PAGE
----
1) Within Interval context, I create

$J = Compute( "[$L,$R]" );

in order to have a closed interval for use by a custom checker. That checker will flag a non-closed interval with error message

The type of interval is incorrect

(provided by pg/lib/Value/AnswerChecker.pm)

? Given that preliminary type-checking, is it optional for my checker to do a string comparison (with "eq" instead of "==") for brackets rather than parentheses ?

2) I have vague notions about having my Solutions block include mention of a student answer. I tried replacing "my" with "our" in some parts of my checker, but that did not export student stuff to global context. If there is not a simple way to do that, then I will not pursue this low-benefit task.

3) Experiments replacing strong with weak inequalities in my custom checker had anomalous results. If c was exact solution of f(x) = y0, then [c,c] would be rejected while treatment of [c,c+0.1] or [c-0.01,c] might vary.

4) I suspect DB-tagging: Calculus : Limits and Derivatives : Continuity is appropriate given our current taxonomy. I hope various new versions of a Library Browser will soon provide fuzzy searching to identify plausible (& case-insensitive) keyword matches for

Intermediate Value Theorem

Intermediate Value property

Intermediate Value

Given that preliminary type-checking, is it optional for my checker to do a string comparison (with "eq" instead of "==") for brackets rather than parentheses ?

It turns out that the endpoint checking is done in a post-filter, so your checker will run no matter what the type of endpoints are. The post-filter will add the warning message only if the answer is marked wrong, so if you don't check this in your custom checker code (and mark it correct) your student will not receive that message.

I have vague notions about having my Solutions block include mention of a student answer. I tried replacing "my" with "our" in some parts of my checker, but that did not export student stuff to global context.

This is because the answer checkers don't run until after the problem is created (and that means after the solution is produced). So you don't have access to any variables from the checker since they haven't been created yet.

The only way to do this would be to grab the answers from the `$inputs_ref`

hash, and that is a bit of a pain. For example, you could use

$student = Parser::Formula($inputs_ref->{ANS_NUM_TO_NAME(1)});to get the student's answer from the first (unnamed) answer blank. If there is a syntax error in the student's answer,

`$student`

will be undefined, but no error will be produced. If the answer is blank, it will be a Formula object that returns a blank String object. Note that it is always a Formula object, so you could also do
$student = $student->eval if $student->isConstant;if you want to get Real, Interval, or other constants.

Experiments replacing strong with weak inequalities in my custom checker had anomalous results. If c was exact solution of f(x) = y0, then [c,c] would be rejected while treatment of [c,c+0.1] or [c-0.01,c] might vary.

The reason that `[c,c]`

doesn't work is that this type of interval is converted automatically into the set `{c}`

, so when you try to get its two endpoints and its delimiters, you end up with only one value (for `$L`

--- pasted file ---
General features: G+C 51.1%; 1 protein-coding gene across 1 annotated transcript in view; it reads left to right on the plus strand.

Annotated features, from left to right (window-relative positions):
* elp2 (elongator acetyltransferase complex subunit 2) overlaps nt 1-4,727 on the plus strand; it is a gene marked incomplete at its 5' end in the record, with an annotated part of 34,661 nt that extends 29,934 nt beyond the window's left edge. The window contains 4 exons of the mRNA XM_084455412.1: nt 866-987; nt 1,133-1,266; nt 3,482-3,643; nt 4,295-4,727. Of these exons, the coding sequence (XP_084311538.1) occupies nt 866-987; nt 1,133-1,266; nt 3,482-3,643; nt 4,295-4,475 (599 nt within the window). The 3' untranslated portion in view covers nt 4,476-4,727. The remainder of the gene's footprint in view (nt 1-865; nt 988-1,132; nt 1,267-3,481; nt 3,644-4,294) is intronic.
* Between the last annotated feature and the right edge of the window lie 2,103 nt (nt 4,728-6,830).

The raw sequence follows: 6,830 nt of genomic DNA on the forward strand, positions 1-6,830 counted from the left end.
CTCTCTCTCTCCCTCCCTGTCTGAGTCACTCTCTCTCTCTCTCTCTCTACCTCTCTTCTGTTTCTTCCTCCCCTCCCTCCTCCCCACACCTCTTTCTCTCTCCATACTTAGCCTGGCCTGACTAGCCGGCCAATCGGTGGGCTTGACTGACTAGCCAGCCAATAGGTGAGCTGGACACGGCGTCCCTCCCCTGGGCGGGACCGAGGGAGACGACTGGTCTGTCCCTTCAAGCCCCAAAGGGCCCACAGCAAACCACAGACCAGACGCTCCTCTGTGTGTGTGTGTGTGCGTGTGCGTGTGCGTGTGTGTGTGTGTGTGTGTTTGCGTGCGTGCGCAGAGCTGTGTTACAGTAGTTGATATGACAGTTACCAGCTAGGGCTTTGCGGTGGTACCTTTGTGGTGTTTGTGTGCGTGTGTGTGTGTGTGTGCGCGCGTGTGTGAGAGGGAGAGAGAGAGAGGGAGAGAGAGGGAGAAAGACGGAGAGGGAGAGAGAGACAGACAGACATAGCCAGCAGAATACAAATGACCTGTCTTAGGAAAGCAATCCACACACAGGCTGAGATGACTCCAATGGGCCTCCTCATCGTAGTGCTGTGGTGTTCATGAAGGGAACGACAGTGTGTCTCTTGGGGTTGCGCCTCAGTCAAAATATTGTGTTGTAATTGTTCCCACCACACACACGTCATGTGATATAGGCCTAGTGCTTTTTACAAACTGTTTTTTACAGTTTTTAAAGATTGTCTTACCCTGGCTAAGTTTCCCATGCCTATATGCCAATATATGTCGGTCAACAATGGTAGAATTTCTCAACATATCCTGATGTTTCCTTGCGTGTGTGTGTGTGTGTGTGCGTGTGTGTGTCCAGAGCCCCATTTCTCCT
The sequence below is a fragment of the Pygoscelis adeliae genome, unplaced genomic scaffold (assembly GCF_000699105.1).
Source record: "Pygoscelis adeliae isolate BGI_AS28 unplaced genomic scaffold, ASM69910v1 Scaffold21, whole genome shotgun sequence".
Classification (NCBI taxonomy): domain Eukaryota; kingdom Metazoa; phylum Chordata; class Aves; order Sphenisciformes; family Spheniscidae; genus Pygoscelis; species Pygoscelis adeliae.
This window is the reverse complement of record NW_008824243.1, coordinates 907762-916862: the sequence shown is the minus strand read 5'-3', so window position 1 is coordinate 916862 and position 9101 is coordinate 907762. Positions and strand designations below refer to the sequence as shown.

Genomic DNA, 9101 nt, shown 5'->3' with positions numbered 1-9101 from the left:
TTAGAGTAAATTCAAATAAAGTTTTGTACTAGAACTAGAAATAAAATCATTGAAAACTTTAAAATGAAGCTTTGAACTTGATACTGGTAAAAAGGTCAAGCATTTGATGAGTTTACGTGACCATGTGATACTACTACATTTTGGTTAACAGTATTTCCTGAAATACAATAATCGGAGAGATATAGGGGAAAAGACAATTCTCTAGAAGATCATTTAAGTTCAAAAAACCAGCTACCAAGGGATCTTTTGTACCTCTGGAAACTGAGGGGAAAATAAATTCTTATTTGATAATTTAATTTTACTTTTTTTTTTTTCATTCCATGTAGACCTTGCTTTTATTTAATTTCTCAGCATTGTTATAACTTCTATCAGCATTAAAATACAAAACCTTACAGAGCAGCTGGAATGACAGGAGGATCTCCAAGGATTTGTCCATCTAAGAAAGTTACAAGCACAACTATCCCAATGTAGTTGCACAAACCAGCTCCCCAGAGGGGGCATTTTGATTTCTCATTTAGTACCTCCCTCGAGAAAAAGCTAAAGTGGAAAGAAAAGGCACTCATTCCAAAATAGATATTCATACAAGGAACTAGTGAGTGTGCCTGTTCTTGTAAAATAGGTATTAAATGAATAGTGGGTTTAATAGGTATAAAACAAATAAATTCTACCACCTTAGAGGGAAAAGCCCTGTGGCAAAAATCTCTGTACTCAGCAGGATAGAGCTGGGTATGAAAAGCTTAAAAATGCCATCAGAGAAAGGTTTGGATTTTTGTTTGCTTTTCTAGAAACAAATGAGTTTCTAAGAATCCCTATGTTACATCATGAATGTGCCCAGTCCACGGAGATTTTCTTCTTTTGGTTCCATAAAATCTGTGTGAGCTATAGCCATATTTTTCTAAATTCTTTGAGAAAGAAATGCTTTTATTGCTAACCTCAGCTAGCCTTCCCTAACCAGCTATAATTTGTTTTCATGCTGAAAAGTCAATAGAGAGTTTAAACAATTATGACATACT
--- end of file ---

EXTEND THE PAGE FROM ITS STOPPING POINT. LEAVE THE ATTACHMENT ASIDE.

with `$R`

being undefined), and the open and close delimiters are braces. If you look closely at the "Entered" column for this answer, you will see that it shows as a set. (If you want to show the original interval there instead, add `formatStudentAnswer => "parsed"`

to the parameters passed to the `cmp()`

method.)

Custom checkers that deal with intervals have to be a bit more sophisticated, since it is possible to be passed a Set or a Union (as these are all things to which an interval can be compared without a type-match error). Here is some code that handles all the situations:

ANS($J->cmp( showEndpointHints => 0, formatStudentAnswer => "parsed", checker => sub { my ( $good , $student , $ansHash ) = @_ ; my ($L,$R,$open,$close); if ($student->class eq "Interval") { ($L,$R,$open,$close) = $student->value; } elsif ($student->class eq "Set" && $student->length == 1) { ($L) = $student->value; $R = $L; $open = "["; $close = "]" } else { return 0 if $ansHash->{isPreview}; Value->Error("Your answer should be an Interval not a Set or Union"); } my $yL = $fcn->eval(x => $L); my $yR = $fcn->eval(x => $R); ($yL,$yR) = ($yR,$yL) if $yL > $yR; return $open.$close eq "[]" && Interval("[$yL,$yR]")->contains($y0); } ));Here, we handle the Interval and Set (with one element) separately to get the correct data, and produce an error message if it is anything else (unless this is a preview, in which case we just mark it wrong).

Also note the check at the end. Here, we form a new interval and ask if the value of `$y0`

is in the interval. This makes the check a bit easier to write. Note that we swap `$yL`

and `$yR`

in the previous line, if they are in the wrong order for an interval.

As for the situation for `[c,c+.01]`

and `[c-.01,c]`

, you would need to give me some specific examples in order to test out what is really going on.

Hope that helps.

Davide

YES, it does !

1) Type of interval --- in hindsight, I should have identified my main concern was an assurance that I could omit providing a "type error" message because the system would always do it for me.

2) Your comments lead me to consider writing another problem with a non-monotonic function where the point estimate in second part is required to be in the interval answer for the first part.

3) I suspect the anomalies involved relative tolerance issues. They have not recurred after I added the following line.

Context()->flags->set( tolerance => 0.0000001 , tolType => 'absolute');

thanks,

dick